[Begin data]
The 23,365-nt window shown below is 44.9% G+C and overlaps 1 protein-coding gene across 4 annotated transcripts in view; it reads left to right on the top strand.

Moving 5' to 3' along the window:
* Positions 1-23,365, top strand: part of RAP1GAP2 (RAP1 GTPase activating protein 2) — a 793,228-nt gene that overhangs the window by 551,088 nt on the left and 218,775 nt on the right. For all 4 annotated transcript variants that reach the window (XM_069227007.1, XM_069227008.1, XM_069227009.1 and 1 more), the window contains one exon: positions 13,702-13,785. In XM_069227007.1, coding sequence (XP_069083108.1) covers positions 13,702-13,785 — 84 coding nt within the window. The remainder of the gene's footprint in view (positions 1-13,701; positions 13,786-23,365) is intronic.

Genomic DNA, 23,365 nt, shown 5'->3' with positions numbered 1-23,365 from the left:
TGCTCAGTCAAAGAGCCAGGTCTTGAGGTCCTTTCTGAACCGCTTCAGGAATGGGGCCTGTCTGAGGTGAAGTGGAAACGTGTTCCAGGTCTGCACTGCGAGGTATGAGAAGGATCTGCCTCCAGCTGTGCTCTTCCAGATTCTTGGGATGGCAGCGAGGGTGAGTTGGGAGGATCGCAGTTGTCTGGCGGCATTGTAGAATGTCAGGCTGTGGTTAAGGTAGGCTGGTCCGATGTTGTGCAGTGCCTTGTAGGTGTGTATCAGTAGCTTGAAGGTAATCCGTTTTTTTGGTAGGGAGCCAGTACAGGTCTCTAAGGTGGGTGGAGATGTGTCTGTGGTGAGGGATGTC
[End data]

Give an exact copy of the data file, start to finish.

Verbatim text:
The 23,365-nt window shown below is 44.9% G+C and overlaps 1 protein-coding gene across 4 annotated transcripts in view; it reads left to right on the top strand.

Moving 5' to 3' along the window:
* Positions 1-23,365, top strand: part of RAP1GAP2 (RAP1 GTPase activating protein 2) — a 793,228-nt gene that overhangs the window by 551,088 nt on the left and 218,775 nt on the right. For all 4 annotated transcript variants that reach the window (XM_069227007.1, XM_069227008.1, XM_069227009.1 and 1 more), the window contains one exon: positions 13,702-13,785. In XM_069227007.1, coding sequence (XP_069083108.1) covers positions 13,702-13,785 — 84 coding nt within the window. The remainder of the gene's footprint in view (positions 1-13,701; positions 13,786-23,365) is intronic.

Genomic DNA, 23,365 nt, shown 5'->3' with positions numbered 1-23,365 from the left:
TGCTCAGTCAAAGAGCCAGGTCTTGAGGTCCTTTCTGAACCGCTTCAGGAATGGGGCCTGTCTGAGGTGAAGTGGAAACGTGTTCCAGGTCTGCACTGCGAGGTATGAGAAGGATCTGCCTCCAGCTGTGCTCTTCCAGATTCTTGGGATGGCAGCGAGGGTGAGTTGGGAGGATCGCAGTTGTCTGGCGGCATTGTAGAATGTCAGGCTGTGGTTAAGGTAGGCTGGTCCGATGTTGTGCAGTGCCTTGTAGGTGTGTATCAGTAGCTTGAAGGTAATCCGTTTTTTTGGTAGGGAGCCAGTACAGGTCTCTAAGGTGGGTGGAGATGTGTCTGTGGTGAGGGATGTC